Aim of the present monograph is the economic analysis of the role of MNEs regarding globalisation and digital economy and in parallel there is a reference and examination…
Aim of the present monograph is the economic analysis of the role of MNEs regarding globalisation and digital economy and in parallel there is a reference and examination of some legal aspects concerning MNEs, cyberspace and e‐commerce as the means of expression of the digital economy. The whole effort of the author is focused on the examination of various aspects of MNEs and their impact upon globalisation and vice versa and how and if we are moving towards a global digital economy.
In the last four years, since Volume I of this Bibliography first appeared, there has been an explosion of literature in all the main functional areas of business. This…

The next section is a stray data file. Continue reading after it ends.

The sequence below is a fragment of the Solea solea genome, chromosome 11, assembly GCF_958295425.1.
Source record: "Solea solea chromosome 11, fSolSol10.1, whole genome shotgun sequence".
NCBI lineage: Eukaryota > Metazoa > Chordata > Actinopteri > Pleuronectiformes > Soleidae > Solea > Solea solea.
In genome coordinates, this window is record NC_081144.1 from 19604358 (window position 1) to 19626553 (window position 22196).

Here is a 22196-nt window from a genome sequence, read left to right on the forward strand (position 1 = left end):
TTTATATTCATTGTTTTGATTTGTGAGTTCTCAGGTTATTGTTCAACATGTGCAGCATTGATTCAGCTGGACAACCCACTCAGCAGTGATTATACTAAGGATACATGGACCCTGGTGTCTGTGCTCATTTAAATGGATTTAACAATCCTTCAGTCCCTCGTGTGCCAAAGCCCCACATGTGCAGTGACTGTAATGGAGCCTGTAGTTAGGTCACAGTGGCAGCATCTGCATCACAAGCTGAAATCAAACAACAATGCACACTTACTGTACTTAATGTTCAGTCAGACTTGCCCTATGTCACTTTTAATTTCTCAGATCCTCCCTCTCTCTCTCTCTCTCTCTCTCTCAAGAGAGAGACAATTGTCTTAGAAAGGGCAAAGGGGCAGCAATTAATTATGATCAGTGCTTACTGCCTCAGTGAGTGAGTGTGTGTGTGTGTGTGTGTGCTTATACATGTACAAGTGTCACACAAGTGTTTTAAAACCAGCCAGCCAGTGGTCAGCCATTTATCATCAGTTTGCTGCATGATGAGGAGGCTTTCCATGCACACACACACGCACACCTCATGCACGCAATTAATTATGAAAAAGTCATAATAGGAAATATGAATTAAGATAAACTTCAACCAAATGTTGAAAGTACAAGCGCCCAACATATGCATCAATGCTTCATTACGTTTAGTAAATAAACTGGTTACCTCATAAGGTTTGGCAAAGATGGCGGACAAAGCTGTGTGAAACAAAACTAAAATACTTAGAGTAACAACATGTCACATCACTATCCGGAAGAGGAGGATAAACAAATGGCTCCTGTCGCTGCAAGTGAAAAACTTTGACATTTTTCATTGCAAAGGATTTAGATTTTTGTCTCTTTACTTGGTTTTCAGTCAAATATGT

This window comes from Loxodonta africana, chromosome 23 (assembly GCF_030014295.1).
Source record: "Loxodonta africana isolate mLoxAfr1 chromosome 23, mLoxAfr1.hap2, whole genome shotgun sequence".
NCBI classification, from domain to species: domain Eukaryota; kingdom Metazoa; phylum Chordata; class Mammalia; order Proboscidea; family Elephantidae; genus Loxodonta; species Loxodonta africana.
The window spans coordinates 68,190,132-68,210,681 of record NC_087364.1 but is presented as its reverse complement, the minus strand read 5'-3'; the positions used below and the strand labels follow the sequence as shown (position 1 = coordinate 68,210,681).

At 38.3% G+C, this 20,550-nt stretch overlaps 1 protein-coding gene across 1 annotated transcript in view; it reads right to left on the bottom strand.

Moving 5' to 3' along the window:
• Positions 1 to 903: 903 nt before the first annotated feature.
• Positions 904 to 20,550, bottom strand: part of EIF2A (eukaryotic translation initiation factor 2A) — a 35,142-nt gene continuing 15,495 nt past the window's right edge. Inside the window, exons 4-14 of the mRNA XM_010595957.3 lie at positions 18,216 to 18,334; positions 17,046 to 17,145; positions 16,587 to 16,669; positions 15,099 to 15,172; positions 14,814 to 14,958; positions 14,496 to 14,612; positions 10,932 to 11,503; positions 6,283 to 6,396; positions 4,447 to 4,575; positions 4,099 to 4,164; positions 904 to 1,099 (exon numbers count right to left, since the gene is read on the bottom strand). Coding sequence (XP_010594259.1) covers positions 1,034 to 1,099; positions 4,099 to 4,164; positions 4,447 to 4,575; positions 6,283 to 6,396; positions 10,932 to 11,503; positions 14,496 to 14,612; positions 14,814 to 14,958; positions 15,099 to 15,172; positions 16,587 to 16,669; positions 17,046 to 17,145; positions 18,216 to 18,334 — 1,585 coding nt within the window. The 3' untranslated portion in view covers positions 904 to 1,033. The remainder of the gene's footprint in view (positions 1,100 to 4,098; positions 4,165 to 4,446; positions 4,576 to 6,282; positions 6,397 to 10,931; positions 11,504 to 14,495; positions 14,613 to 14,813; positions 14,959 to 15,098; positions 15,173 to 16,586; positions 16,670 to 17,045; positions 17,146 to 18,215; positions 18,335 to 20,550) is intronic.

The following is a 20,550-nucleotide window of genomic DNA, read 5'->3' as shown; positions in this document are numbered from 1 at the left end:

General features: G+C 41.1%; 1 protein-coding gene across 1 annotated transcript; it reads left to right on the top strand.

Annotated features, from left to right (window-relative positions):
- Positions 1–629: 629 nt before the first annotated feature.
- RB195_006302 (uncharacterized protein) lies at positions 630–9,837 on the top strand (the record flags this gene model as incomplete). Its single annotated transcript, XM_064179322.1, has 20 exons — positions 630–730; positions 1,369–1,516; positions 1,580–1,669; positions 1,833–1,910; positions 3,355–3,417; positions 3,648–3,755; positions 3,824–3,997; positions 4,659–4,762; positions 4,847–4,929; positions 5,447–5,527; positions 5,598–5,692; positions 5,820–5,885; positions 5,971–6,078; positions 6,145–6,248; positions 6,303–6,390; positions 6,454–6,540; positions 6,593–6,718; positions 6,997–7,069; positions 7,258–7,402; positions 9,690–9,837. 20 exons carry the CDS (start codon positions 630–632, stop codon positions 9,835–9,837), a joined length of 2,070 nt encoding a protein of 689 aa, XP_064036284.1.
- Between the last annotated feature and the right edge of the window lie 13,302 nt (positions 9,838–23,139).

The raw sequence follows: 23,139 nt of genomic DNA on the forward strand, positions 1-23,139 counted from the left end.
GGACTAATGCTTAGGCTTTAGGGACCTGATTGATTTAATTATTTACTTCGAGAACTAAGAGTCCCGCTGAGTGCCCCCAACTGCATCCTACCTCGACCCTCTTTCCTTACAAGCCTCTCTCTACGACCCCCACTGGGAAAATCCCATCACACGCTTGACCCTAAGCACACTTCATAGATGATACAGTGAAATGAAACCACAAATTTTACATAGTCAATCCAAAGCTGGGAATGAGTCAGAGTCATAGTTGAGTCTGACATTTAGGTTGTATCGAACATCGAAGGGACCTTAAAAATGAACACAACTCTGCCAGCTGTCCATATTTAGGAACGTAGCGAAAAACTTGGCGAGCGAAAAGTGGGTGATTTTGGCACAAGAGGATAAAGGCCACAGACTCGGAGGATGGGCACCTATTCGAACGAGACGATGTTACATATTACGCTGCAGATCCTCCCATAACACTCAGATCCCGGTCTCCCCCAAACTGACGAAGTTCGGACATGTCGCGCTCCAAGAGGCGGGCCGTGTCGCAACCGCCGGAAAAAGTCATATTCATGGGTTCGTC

In the last four years, since Volume I of this Bibliography first appeared, there has been an explosion of literature in all the main functional areas of business. This wealth of material poses problems for the researcher in management studies — and, of course, for the librarian: uncovering what has been written in any one area is not an easy task. This volume aims to help the librarian and the researcher overcome some of the immediate problems of identification of material. It is an annotated bibliography of management, drawing on the wide variety of literature produced by MCB University Press. Over the last four years, MCB University Press has produced an extensive range of books and serial publications covering most of the established and many of the developing areas of management. This volume, in conjunction with Volume I, provides a guide to all the material published so far.